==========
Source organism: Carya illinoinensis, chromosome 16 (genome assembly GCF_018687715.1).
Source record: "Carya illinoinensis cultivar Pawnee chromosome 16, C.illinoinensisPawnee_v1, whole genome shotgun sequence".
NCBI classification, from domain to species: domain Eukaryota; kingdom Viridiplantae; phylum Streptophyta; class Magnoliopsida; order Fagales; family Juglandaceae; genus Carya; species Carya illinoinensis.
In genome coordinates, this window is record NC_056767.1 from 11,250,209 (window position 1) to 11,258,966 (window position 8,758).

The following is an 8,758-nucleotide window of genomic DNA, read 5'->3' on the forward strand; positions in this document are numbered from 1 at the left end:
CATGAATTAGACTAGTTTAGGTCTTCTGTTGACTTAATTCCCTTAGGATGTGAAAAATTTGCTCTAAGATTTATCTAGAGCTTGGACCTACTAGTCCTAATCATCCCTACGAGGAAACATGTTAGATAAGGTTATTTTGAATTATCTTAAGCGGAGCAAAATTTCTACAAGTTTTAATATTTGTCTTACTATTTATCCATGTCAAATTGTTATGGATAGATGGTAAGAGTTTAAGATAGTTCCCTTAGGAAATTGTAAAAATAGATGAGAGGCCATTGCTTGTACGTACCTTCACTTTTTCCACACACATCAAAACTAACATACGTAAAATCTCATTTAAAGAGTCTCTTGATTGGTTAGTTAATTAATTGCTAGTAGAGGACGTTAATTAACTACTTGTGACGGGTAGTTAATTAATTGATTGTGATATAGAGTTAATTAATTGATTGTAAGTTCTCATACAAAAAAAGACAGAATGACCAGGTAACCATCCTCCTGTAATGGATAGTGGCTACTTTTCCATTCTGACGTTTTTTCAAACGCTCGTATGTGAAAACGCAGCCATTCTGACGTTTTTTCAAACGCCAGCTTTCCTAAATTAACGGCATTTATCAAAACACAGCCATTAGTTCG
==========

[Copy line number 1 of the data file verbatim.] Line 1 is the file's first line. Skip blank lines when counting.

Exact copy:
Source organism: Carya illinoinensis, chromosome 16 (genome assembly GCF_018687715.1).